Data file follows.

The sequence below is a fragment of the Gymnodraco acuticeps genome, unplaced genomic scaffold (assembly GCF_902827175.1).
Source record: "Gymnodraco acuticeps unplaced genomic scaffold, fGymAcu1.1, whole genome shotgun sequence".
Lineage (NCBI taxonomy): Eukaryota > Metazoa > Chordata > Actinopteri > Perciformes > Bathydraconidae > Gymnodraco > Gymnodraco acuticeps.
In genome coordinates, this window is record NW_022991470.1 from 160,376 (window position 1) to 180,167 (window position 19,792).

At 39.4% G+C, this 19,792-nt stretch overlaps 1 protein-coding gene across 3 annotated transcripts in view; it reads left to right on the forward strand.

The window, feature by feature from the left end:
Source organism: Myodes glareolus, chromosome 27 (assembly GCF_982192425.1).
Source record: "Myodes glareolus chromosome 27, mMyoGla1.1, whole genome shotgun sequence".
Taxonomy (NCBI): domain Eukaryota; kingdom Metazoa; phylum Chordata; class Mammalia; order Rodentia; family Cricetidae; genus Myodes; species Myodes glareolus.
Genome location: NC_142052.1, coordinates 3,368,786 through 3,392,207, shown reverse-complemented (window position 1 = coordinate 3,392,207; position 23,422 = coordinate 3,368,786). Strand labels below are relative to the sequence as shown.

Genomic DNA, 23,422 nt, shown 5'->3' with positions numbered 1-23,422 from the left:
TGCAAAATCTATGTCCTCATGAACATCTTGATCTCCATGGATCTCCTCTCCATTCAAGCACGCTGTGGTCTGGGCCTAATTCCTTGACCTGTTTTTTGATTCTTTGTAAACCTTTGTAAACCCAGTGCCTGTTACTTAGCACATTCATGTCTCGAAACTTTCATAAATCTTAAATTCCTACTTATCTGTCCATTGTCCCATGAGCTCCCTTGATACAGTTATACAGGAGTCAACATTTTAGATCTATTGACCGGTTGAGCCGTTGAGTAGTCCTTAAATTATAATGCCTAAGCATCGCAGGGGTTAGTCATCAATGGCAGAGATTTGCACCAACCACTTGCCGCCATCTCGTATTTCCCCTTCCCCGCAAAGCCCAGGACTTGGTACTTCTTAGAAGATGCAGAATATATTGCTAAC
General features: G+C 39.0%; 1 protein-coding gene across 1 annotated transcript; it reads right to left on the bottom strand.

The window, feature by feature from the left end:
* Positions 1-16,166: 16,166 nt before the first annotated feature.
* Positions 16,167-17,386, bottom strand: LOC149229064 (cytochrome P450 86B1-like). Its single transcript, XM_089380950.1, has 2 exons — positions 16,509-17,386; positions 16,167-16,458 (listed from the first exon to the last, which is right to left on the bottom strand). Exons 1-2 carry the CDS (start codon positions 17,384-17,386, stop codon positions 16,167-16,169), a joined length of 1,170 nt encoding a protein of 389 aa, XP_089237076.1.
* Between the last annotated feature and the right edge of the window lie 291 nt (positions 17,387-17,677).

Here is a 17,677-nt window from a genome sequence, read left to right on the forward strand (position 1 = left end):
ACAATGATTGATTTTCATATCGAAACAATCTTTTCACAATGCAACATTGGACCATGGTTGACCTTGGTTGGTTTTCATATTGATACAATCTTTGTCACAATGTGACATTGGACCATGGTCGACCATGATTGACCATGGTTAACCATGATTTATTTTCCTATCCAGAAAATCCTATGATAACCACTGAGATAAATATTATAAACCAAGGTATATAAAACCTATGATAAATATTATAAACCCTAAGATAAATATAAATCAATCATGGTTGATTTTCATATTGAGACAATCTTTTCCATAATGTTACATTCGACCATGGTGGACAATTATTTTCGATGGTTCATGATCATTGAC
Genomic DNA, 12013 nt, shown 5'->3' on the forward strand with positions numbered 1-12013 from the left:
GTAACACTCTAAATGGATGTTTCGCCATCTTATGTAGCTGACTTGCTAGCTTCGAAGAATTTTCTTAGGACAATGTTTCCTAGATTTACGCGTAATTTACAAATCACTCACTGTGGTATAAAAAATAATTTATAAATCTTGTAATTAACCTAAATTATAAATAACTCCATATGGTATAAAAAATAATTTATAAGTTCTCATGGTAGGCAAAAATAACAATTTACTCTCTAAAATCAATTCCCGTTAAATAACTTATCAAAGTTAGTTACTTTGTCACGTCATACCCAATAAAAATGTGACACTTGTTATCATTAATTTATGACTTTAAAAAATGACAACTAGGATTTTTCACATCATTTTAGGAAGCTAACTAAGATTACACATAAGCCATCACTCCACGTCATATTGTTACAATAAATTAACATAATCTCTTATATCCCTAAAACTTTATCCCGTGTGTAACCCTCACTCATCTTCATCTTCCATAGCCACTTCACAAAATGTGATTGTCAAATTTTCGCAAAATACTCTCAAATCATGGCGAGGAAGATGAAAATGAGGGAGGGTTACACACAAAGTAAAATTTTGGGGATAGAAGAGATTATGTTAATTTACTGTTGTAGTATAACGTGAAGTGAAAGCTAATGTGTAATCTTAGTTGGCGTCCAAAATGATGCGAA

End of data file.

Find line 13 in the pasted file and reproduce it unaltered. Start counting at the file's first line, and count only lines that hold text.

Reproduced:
General features: G+C 39.0%; 1 protein-coding gene across 1 annotated transcript; it reads right to left on the bottom strand.